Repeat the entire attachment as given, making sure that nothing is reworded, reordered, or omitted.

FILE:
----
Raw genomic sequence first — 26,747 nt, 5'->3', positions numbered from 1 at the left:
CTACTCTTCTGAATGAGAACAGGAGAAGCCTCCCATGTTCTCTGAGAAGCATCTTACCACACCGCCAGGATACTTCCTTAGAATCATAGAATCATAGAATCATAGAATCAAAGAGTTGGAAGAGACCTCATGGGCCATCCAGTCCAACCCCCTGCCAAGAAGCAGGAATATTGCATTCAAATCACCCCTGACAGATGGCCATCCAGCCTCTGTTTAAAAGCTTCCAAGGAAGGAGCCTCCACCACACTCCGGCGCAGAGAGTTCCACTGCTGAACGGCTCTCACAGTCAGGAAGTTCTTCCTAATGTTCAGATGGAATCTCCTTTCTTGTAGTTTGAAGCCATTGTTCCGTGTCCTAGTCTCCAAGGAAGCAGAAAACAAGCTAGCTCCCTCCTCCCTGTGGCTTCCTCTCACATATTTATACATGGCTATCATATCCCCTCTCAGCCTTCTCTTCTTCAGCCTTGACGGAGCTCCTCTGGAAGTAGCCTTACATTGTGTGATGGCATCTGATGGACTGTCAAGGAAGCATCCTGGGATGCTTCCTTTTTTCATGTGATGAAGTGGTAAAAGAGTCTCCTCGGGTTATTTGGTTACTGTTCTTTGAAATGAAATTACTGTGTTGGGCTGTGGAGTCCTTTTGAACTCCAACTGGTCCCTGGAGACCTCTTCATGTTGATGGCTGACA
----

Raw genomic sequence first — 26,747 nt, 5'->3', positions numbered from 1 at the left:
CTACTCTTCTGAATGAGAACAGGAGAAGCCTCCCATGTTCTCTGAGAAGCATCTTACCACACCGCCAGGATACTTCCTTAGAATCATAGAATCATAGAATCATAGAATCAAAGAGTTGGAAGAGACCTCATGGGCCATCCAGTCCAACCCCCTGCCAAGAAGCAGGAATATTGCATTCAAATCACCCCTGACAGATGGCCATCCAGCCTCTGTTTAAAAGCTTCCAAGGAAGGAGCCTCCACCACACTCCGGCGCAGAGAGTTCCACTGCTGAACGGCTCTCACAGTCAGGAAGTTCTTCCTAATGTTCAGATGGAATCTCCTTTCTTGTAGTTTGAAGCCATTGTTCCGTGTCCTAGTCTCCAAGGAAGCAGAAAACAAGCTAGCTCCCTCCTCCCTGTGGCTTCCTCTCACATATTTATACATGGCTATCATATCCCCTCTCAGCCTTCTCTTCTTCAGCCTTGACGGAGCTCCTCTGGAAGTAGCCTTACATTGTGTGATGGCATCTGATGGACTGTCAAGGAAGCATCCTGGGATGCTTCCTTTTTTCATGTGATGAAGTGGTAAAAGAGTCTCCTCGGGTTATTTGGTTACTGTTCTTTGAAATGAAATTACTGTGTTGGGCTGTGGAGTCCTTTTGAACTCCAACTGGTCCCTGGAGACCTCTTCATGTTGATGGCTGACA